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Dynamic Chiropractic – January 26, 1998, Vol. 16, Issue 03

Head and Face Pain and Chiropractic

By Paul F. Stefanelli
It has been said that one of the aspects of healthy living is freedom from pain. Technically speaking, this is when the amplitude of receptor potentiation is less than necessary to stimulate the second order neuron of nociception.

If there was adequate neuronal potentiation to nociception causing an action potential, stimulation to second and third order neurons (specifically, the VPL and CNL of the thalamus) nociception would take place,1 eventually signaling the post-central gyrus as well as the association cortex.

To continue on our education of the nociception afferent system, there are three major ascending pathways. The one which we have just explained would be the spinothalamic tract, which originates from neurons in laminas I and V-VII and is comprised of axons of nociceptive-specific and wide dynamic range neurons. A second pathway would send two-thirds (or 66%) of nociception to the reticular formation in the medulla; a third tract would send nociceptive afferents to the mesencephalic periaqueductal grey.2

When dealing with head and facial pain, these scenarios take on a different perception to the patient than pain of the elbow. People tend to tolerate more of the latter. The concomitants of head and facial pain seem to be different than other localization of pain.

With head and facial pain, as with a classical migraine, localization appears to be shared by two different nerves. Sensorially, the face is innervated by the general somatic afferent portion of the trigeminal nerve,3 and the head is supplied by C2 and C3 dermatomes.4 So to perceive these areas of pain simultaneously, both sensory nerves thus stated would be brought to the threshold.

With receptor potentiation that exceeds threshold, causing an action potential to nociception, the flexor-reflex afferent system is stimulated, thus causing reflexogenic myospasm of the related segmental musculature via stimulation of the alpha motor neuron.5,6 As pertaining to the head and facial pain, spasm of the suboccipital and posterior cervical (as well as the trapezius muscles) occurs.7,8

Joint fixation or aberrancy of movement of vertebral segments can also set up these pain patterns, so how could chiropractic serve to reduce these scenarios? With lack of vertebral motion, there coexists a decrease in receptor potentiation from joint mechanoreceptor (Merkel's, Meissner's and Pacinian corpuscles)9 as well as reduction of peripheral receptor potentiations. Since pain modulation could be segmental or suprasegmental, the correlation exists between a reduction in this modulation and reduction in sensory receptor potentials.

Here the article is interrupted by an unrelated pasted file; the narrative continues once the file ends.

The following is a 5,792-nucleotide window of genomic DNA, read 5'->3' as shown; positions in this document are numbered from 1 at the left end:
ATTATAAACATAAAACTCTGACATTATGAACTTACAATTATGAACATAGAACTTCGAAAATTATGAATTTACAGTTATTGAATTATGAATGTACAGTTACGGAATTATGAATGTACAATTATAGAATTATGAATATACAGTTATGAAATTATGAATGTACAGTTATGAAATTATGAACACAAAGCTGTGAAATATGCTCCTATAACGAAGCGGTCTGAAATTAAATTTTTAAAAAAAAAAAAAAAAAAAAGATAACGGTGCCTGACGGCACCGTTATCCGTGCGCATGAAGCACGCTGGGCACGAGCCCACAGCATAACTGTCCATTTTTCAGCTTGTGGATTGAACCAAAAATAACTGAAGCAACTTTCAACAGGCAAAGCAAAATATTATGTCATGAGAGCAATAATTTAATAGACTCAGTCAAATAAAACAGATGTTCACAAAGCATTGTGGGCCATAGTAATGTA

Chiropractically speaking, any therapeutic activity that increases this sensory perception will cause a presynaptic inhibition at the dorsal horn, as well as the release of enkephalins and endorphins caudally and rostrally. This is what is referred to as segmental and suprasegmental modulation of nociception.

Coupled reduction vertebral adjustments will cause an increase in neuronal propagation of joint mechanoreceptors to the thalamus and caudal representations achieving this goal. Specifically, with head and face pain and the duality of nerve function in this area via cranial nerve 5 and the upper cervical neuromeres at C1-C3, adjustments in this area would cause a presynaptic inhibition to nociception in this region. Once the vector of vertebra joint misalignment has been calculated and the proper line of correction instituted in this part of the spine, alleviation of the pain syndrome (as well as an increase in the central integrated state of the neuraxis) would be achieved. The knowledge of the neuraxis is essential for the clinical care of the patient, as well as the verification of importance of the science, art and philosophy that is chiropractic.

References

  1. Kandall, Schwartz, Tessel. Principles of Neural Science, chapter 27.
  2. Ibid.
  3. Wilson, Pauwels, Akesson, Stewart. Cranial Nerves: Anatomy and Clinical Components, chapter 5.
  4. Kandall, Schwartz, Tessel. Principles of Neural Science, chapter 25.
  5. Kandall, Schwartz, Tessel. Principles of Neural Science, chapter 38.
  6. Guyton. Basic Neuronal Science, chapter 16.
  7. Ibid.
  8. Kendall, McCreary. Muscle Testing and Function.
  9. Kandall, Schwartz, Tessel. Principles of Neural Science, chapter 5.

Paul F. Stefanelli, DC, DACNB
Belleville, New Jersey

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